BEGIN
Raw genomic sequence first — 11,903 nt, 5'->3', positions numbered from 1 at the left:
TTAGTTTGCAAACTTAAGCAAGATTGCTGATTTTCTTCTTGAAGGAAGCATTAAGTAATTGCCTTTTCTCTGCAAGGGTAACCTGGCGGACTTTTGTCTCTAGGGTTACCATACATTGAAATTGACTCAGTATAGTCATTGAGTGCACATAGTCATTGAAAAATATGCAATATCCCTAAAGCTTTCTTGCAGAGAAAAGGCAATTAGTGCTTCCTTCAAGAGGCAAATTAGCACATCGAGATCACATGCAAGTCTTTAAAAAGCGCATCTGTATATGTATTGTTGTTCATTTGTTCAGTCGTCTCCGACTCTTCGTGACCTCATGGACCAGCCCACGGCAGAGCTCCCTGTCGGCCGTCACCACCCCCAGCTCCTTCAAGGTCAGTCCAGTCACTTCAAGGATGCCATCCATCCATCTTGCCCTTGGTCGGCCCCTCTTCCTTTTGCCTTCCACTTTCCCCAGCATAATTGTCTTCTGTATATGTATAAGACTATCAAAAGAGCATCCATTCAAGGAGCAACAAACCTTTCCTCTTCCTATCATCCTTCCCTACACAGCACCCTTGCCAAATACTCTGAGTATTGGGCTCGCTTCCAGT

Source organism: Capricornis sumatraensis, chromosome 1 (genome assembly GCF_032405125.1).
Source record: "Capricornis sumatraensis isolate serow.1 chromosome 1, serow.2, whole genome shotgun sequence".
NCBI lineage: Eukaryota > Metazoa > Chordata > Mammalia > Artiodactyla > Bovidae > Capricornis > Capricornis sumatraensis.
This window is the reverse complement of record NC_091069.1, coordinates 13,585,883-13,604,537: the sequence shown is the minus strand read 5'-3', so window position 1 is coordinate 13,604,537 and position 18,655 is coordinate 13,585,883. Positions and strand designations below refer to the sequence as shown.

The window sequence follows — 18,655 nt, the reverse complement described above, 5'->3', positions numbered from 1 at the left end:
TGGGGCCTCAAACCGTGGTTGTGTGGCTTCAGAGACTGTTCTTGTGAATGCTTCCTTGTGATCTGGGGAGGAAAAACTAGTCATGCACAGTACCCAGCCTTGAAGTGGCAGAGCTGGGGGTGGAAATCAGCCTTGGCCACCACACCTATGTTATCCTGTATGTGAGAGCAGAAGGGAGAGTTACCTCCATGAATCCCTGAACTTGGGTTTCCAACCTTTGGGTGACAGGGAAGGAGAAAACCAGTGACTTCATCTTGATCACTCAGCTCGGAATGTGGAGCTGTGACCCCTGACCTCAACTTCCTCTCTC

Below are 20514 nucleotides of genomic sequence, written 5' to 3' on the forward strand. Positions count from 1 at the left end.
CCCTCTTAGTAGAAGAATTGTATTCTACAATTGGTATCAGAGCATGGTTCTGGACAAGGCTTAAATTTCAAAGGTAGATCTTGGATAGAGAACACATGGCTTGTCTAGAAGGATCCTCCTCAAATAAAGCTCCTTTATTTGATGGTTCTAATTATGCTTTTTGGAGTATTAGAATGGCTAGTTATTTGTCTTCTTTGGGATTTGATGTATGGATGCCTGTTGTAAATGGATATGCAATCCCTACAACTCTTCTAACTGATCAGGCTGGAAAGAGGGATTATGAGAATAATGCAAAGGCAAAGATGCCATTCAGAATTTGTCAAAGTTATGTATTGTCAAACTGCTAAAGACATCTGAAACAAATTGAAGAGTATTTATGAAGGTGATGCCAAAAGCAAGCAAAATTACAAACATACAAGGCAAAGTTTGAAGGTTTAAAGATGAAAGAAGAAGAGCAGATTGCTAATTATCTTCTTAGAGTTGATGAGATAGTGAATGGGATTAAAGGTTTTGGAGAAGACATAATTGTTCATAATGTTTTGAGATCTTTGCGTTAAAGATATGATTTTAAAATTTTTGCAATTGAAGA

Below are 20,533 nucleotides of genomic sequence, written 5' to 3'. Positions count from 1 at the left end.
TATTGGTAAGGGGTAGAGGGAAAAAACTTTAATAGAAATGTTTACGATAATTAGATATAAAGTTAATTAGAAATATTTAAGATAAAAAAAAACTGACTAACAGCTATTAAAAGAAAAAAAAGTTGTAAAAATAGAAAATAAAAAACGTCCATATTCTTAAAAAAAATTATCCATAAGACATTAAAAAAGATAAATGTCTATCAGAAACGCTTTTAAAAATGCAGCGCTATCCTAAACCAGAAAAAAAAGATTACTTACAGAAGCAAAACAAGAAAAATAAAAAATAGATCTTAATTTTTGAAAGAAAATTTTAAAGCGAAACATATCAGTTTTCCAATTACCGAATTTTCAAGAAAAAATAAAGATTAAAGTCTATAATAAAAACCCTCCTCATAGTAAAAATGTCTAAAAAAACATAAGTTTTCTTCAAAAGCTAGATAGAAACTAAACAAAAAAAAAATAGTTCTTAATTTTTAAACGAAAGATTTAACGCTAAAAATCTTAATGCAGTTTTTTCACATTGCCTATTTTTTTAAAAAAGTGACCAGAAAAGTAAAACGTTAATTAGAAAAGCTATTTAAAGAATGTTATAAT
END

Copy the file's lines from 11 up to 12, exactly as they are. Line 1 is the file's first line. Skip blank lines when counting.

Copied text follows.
Below are 20,533 nucleotides of genomic sequence, written 5' to 3'. Positions count from 1 at the left end.
TATTGGTAAGGGGTAGAGGGAAAAAACTTTAATAGAAATGTTTACGATAATTAGATATAAAGTTAATTAGAAATATTTAAGATAAAAAAAAACTGACTAACAGCTATTAAAAGAAAAAAAAGTTGTAAAAATAGAAAATAAAAAACGTCCATATTCTTAAAAAAAATTATCCATAAGACATTAAAAAAGATAAATGTCTATCAGAAACGCTTTTAAAAATGCAGCGCTATCCTAAACCAGAAAAAAAAGATTACTTACAGAAGCAAAACAAGAAAAATAAAAAATAGATCTTAATTTTTGAAAGAAAATTTTAAAGCGAAACATATCAGTTTTCCAATTACCGAATTTTCAAGAAAAAATAAAGATTAAAGTCTATAATAAAAACCCTCCTCATAGTAAAAATGTCTAAAAAAACATAAGTTTTCTTCAAAAGCTAGATAGAAACTAAACAAAAAAAAAATAGTTCTTAATTTTTAAACGAAAGATTTAACGCTAAAAATCTTAATGCAGTTTTTTCACATTGCCTATTTTTTTAAAAAAGTGACCAGAAAAGTAAAACGTTAATTAGAAAAGCTATTTAAAGAATGTTATAAT